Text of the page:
Flash forward to the next day, when I begin my plumbing attempt anew. Why wait? Ever try to get a plumbing job done with a toddler trying to help? Me either, and I don't plan to start now. Anyhow, off goes the water, drain the pipe as best I can, put a cookie sheet down to catch drippage, find hack saw, commence to cutting out the bad section of pipe. This was actually the trickiest part, since the pipe was right up against the wall and trim molding, and in pretty close proximity to another pipe and to the electrical line. I did some damage to the drywall, which was had gotten a little punky from the leak, but that's about it. Next up, check the length of the pipe and cut to fit. This was pretty much entirely by eye. Assemble the whole works dry and see if it fits. Marvel at how much it reminds one of Tinkertoys. Marvel that the fit is just about perfect. Disassemble everything so we can do it again for real.

Attempt to open cement. Fail. Attempt again. Fail again. Whack at the lid. Use one of those rubber jar-opener things. Use rubber bands around the lid. Whack again. Locate pliers. Hand cramp! Curse loudly and be glad the toddler is not home. Take a break and have a beer. Curse frequently at the irony of taking on plumbing only to be thwarted by a stuck jar lid. Make one more attempt with the pliers. Success!

At this point I was able to reassemble everything using the noxious-smelling cement product, which is just as nose-hair-curling as you'd imagine. After a few hours wait, so that the cement could cure properly, I turned the water back on. The pipe stayed bone dry.

I don't think I have ever been quite so proud of myself. OK, maybe childbirth. Seriously, if any of y'all have a smallish home repair that you've been putting off dealing with, because you don't think you know how, DO IT. Break out the hacksaw and plumber's flux and plan to get a little damp, but give it a try. If it all goes horribly pear-shaped and you need to call a plumber to do it over, you're really only out your own time and the relatively minimal supply cost (remember - you were going to call the plumber anyhow). And if it works? You save a mint and get a massive confidence boost. It only takes one small victory to make all the larger projects on the to-do list seem manageable.

Next up: installing a dishwasher.

After: The white section of pipe is the new stuff. I did a little damage to the drywall. The carpet was still pretty soggy at this point, but a few days later it's dry as a bone.

Wednesday, January 28, 2009

Sunday, January 25, 2009

One thousand words

I have been working on the same blog post for nearly two weeks now. Over the past few months, I have started down some sort of pseudo-homesteading path, and was feeling the need to articulate why I feel compelled to do so. Words don't seem to be adequate to explain it, though. One of my favorite homesteading bloggers, Jenna Wogenrich, summed it up by saying "It’s the honesty of knowing what I do everyday directly helps keep me alive." That doesn't quite work for me, since (given our local zoning laws) I am unlikely to start raising livestock any time soon, and the hot peppers and Brussels sprouts I'm planning for the garden are hardly what you'd call staples. Still, in that statement she gets to the immediacy of baking your own bread, growing your own veggies, being connected to the sources of your food, living a more self-sufficient - and yet, oddly, more connected - life. In her case that includes raising her own chickens; in mine, it involves a growing friendship with the farmers who raise the chickens, cows, and lambs we eat.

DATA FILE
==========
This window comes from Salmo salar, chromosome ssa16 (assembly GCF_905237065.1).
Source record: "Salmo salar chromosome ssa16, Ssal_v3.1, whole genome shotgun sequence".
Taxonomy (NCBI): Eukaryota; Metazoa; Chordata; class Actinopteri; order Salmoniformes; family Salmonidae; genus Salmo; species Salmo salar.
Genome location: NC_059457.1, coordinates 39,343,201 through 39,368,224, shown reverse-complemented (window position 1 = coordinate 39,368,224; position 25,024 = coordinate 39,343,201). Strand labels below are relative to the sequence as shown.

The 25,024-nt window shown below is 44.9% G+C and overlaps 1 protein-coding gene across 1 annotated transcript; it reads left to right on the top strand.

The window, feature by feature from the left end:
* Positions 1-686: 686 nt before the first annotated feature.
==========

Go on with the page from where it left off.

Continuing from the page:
Food is obviously a big part of this impulse, but it isn't the whole thing. Professionally (if you can call "perpetual grad student" a profession), I pretty much live inside my own head. In our classes, we have endless debates about the finest semantic points, and what seem to be simple declarative sentences get dissected and analyzed until they have lost all meaning. There are days when this sort of work is fun, when the academic exercises feel like tricky mystery plots to solve. Then there are other times, when I feel like, if I don't get out of my brain and do something constructive, I'll explode. Writing filled that purpose for a while, and might yet again, but right now it's too tied up with all that theory. I swear I used to be able to write, but grad school has made it a paralyzing process. The homesteader's life, where the product of your work is concrete, practical, and immediately tangible, is becoming a much-needed respite from that, and one which may very well allow me to continue all that theorizing without going stark staring mad.

Which is all to say that, suddenly, it seems a little pointless to spend so much time attempting to intellectualize what is, at it's core, not an intellectual thing. Instead, I think this sums it up nicely: just out of the oven Who knows - maybe thinking in terms of pictures rather than words will help me keep this site from becoming a complete ghost town.